- A number of indigenous organizations have increased their ability to mobilize their members. Both the Federação das Organizações Indígenas do Rio Negro (FOIRN) and the Conselho Indígena de Roraima (CIR) have strengthened their small, local offices by way of simple infrastructure. This has enabled them to disseminate information and has increased their input and contributions to specific development projects and political issues.
- The celebration of 30 years of Norwegian support to indigenous peoples continued. An outdoor photographic exhibition was set up in São Paulo, Belém and Manaus. More than 60 000 people visited the exhibition, which elucidated the struggles and victories of indigenous peoples over the last 30 years and provided information on the current situation.
- This is also a priority for many of the embassy's partner organizations. Instituto Socioambiental (ISA), which has Brazil's largest online reference register of indigenous populations available in Portuguese, English and Spanish, has upgraded its website to more than 770 000 pages and receives more than five million hits each year.
- The IPAM organization, a research institute that focuses on the Amazon region, completed its virtual platform, called Somai. This Internet solution collects information on the effects of climate change on indigenous territories. The platform forms the basis for a number of research projects and for disseminating information to the public. IPAM was granted support by the Norwegian Embassy in Brasilia to participate in the climate negotiations in Peru, where Somai was also presented.
- Gender equality has generally been a difficult topic in the collaboration with indigenous peoples' organizations, which have tended to refer to cultural issues and traditions in this area. In 2014, the embassy reinforced its efforts for gender equality by signing an agreement with UN Women aiming to strengthen the participation of indigenous women in international forums. Partner organizations, such as CIR and the Instituto Catitu, expanded their activities that target women in particular. For example, the Instituto Catitu helped formulate a working plan to strengthen the embryonic organization of the Xingu women – Yamurikumã. This work plan will be implemented in 2015-2016.
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Because of its large climate and forest programmes, Brazil is one of the largest recipients of Norwegian development assistance. Norad also grants support to a number of Brazilian organizations through Norwegian or international partnerships. In total, this support amounts to approximately NOK 60 million. The main recipients include the Rainforest Foundation, Brazil's IPAM and the Fundacion Solidaridad Latinoamericana.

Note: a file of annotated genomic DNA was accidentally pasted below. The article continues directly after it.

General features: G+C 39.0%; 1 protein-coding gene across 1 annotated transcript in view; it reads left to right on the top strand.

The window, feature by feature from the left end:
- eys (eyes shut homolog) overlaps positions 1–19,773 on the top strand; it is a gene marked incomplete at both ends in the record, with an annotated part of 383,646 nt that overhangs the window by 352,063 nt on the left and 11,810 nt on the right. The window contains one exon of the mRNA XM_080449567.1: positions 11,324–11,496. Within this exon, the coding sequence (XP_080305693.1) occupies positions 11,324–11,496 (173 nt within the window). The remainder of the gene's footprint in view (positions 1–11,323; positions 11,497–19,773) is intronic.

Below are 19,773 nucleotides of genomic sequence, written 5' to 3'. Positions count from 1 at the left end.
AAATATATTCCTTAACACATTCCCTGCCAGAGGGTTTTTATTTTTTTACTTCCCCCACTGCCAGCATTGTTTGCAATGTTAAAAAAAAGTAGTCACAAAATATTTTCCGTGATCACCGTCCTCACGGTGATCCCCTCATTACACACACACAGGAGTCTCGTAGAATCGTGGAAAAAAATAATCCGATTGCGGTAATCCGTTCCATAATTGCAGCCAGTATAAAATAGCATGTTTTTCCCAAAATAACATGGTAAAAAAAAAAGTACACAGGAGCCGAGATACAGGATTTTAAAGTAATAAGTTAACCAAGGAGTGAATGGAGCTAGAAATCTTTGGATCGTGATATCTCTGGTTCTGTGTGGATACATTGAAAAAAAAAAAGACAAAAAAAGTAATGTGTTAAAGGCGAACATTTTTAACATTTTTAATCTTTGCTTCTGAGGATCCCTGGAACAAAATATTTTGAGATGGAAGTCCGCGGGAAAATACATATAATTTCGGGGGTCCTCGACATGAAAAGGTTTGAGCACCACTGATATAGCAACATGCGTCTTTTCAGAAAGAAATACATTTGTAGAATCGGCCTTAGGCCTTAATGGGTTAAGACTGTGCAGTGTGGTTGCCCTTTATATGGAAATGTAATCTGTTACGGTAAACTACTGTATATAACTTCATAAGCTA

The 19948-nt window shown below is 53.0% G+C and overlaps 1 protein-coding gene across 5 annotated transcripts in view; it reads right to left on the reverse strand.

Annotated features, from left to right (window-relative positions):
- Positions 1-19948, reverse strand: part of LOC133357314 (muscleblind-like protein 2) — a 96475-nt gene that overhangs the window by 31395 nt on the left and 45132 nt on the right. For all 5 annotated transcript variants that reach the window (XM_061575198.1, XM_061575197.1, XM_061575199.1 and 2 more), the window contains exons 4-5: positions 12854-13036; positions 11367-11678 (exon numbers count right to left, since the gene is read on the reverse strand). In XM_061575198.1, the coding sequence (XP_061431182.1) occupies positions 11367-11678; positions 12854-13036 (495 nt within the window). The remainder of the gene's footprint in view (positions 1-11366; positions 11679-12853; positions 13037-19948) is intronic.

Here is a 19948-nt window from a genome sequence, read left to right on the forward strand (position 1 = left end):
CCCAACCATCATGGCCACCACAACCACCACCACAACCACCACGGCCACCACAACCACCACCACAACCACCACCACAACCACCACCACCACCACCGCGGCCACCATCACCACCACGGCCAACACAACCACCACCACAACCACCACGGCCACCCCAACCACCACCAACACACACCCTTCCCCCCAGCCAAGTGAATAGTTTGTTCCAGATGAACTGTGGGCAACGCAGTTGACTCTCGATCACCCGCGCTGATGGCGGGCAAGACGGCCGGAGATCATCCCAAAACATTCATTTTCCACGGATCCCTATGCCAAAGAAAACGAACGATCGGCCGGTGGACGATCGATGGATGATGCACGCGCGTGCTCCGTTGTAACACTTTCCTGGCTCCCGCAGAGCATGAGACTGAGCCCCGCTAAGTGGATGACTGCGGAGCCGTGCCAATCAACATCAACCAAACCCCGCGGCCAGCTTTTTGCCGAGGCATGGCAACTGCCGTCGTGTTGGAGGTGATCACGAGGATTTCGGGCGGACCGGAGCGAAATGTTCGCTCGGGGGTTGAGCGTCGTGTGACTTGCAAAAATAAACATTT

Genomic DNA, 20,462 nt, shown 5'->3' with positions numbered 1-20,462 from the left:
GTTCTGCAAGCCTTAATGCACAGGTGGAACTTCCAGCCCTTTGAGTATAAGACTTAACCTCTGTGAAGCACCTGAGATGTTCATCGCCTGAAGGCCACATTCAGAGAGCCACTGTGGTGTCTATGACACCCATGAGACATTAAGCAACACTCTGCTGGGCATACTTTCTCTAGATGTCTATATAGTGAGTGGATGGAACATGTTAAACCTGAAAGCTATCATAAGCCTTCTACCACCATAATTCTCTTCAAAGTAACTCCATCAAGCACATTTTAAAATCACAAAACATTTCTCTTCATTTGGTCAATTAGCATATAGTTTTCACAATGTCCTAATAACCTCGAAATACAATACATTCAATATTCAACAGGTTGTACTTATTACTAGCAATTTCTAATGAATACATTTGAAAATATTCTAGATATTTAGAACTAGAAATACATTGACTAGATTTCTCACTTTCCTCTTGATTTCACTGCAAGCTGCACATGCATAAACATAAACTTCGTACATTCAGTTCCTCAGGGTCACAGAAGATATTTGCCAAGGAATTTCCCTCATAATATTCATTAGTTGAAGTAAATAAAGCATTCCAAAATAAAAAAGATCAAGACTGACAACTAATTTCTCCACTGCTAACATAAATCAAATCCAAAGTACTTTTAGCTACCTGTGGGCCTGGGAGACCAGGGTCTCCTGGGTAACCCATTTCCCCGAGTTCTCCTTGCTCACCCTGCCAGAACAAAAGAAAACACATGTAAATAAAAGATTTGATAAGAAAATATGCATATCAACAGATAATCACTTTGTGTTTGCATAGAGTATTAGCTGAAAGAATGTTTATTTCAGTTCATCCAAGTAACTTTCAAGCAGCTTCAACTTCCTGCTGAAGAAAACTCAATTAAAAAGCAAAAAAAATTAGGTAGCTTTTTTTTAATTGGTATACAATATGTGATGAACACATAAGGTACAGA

The World Resources Institute's (WRI) Brazilian partner ICV has implemented a tool for analysis of governmental management of a forest fund in the states of Pará and Mato Grosso, where USD nine million had been misappropriated. As a result, a court of law ordered the funds to be returned to the states' environmental directorates, and a special commission was appointed to improve the transparency of the forest fund.
The Rainforest Foundation
The Rainforest Foundation is one of Norway's key partners in the field of indigenous rights in the Amazon. This organization bases its efforts on the rainforest dwellers' own interest in preserving the forest on which their lives depend.
Through training in rights, legal assistance, development of alternative livelihoods, education and forest monitoring, the organization gives support to local communities in their struggle to preserve the rainforest. Its Norwegian chapter cooperates with more than 70 environmental and human rights organizations in 11 rainforest countries.
Over the years, the efforts of the Rainforest Foundation in Brazil have helped:
- Establish models for how people can benefit financially from the rainforest without destroying it.
- Protect large, contiguous forest areas more effectively.
- See to it that the rights of indigenous peoples and protection of the Amazon are taken seriously when proposals for new national legislation are submitted.
- Raise awareness among indigenous peoples of their role as custodians of the forest, to help them continue to manage their territories in line with goals for sustainability and cultural values.
- Reinforce indigenous peoples' organizations and their capacity to promote their rights.
- Draw attention to the concerns of civil society in the implementation of the Amazon Fund and advocate for consideration of indigenous peoples on the part of financial institutions.